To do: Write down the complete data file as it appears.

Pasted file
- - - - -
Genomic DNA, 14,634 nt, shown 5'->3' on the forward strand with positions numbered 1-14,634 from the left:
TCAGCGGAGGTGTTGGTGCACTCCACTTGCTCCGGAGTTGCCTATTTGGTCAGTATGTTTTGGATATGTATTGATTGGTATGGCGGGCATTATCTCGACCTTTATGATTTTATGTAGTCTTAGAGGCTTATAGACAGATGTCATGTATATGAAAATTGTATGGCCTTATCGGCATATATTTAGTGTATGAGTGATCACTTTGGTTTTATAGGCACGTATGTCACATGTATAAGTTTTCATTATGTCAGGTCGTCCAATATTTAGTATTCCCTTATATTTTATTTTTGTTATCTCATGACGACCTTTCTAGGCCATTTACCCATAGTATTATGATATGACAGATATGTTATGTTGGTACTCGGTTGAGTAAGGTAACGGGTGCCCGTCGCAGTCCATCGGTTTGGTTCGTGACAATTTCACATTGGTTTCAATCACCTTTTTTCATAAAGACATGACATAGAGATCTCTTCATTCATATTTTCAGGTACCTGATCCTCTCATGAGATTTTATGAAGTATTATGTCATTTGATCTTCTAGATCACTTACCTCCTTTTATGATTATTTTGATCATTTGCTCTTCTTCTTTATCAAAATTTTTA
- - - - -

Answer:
Genomic DNA, 14,634 nt, shown 5'->3' on the forward strand with positions numbered 1-14,634 from the left:
TCAGCGGAGGTGTTGGTGCACTCCACTTGCTCCGGAGTTGCCTATTTGGTCAGTATGTTTTGGATATGTATTGATTGGTATGGCGGGCATTATCTCGACCTTTATGATTTTATGTAGTCTTAGAGGCTTATAGACAGATGTCATGTATATGAAAATTGTATGGCCTTATCGGCATATATTTAGTGTATGAGTGATCACTTTGGTTTTATAGGCACGTATGTCACATGTATAAGTTTTCATTATGTCAGGTCGTCCAATATTTAGTATTCCCTTATATTTTATTTTTGTTATCTCATGACGACCTTTCTAGGCCATTTACCCATAGTATTATGATATGACAGATATGTTATGTTGGTACTCGGTTGAGTAAGGTAACGGGTGCCCGTCGCAGTCCATCGGTTTGGTTCGTGACAATTTCACATTGGTTTCAATCACCTTTTTTCATAAAGACATGACATAGAGATCTCTTCATTCATATTTTCAGGTACCTGATCCTCTCATGAGATTTTATGAAGTATTATGTCATTTGATCTTCTAGATCACTTACCTCCTTTTATGATTATTTTGATCATTTGCTCTTCTTCTTTATCAAAATTTTTA